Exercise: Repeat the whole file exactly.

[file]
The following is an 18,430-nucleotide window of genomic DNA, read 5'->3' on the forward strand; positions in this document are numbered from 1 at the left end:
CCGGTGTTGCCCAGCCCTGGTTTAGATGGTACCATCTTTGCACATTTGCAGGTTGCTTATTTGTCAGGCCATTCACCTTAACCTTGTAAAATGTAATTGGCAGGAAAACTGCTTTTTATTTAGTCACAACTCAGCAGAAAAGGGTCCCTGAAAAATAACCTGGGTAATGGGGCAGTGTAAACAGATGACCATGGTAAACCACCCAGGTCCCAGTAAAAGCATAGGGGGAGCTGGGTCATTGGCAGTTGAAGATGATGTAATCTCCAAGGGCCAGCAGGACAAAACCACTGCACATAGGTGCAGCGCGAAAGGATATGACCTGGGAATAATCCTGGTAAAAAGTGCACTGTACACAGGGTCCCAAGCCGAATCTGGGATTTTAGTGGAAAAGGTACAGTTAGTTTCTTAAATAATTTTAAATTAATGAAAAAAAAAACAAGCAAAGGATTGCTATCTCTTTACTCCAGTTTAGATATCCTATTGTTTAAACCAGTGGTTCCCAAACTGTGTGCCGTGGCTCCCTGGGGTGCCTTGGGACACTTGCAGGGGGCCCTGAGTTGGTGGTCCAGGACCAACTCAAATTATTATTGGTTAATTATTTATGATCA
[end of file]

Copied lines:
The following is an 18,430-nucleotide window of genomic DNA, read 5'->3' on the forward strand; positions in this document are numbered from 1 at the left end:
CCGGTGTTGCCCAGCCCTGGTTTAGATGGTACCATCTTTGCACATTTGCAGGTTGCTTATTTGTCAGGCCATTCACCTTAACCTTGTAAAATGTAATTGGCAGGAAAACTGCTTTTTATTTAGTCACAACTCAGCAGAAAAGGGTCCCTGAAAAATAACCTGGGTAATGGGGCAGTGTAAACAGATGACCATGGTAAACCACCCAGGTCCCAGTAAAAGCATAGGGGGAGCTGGGTCATTGGCAGTTGAAGATGATGTAATCTCCAAGGGCCAGCAGGACAAAACCACTGCACATAGGTGCAGCGCGAAAGGATATGACCTGGGAATAATCCTGGTAAAAAGTGCACTGTACACAGGGTCCCAAGCCGAATCTGGGATTTTAGTGGAAAAGGTACAGTTAGTTTCTTAAATAATTTTAAATTAATGAAAAAAAAAACAAGCAAAGGATTGCTATCTCTTTACTCCAGTTTAGATATCCTATTGTTTAAACCAGTGGTTCCCAAACTGTGTGCCGTGGCTCCCTGGGGTGCCTTGGGACACTTGCAGGGGGCCCTGAGTTGGTGGTCCAGGACCAACTCAAATTATTATTGGTTAATTATTTATGATCA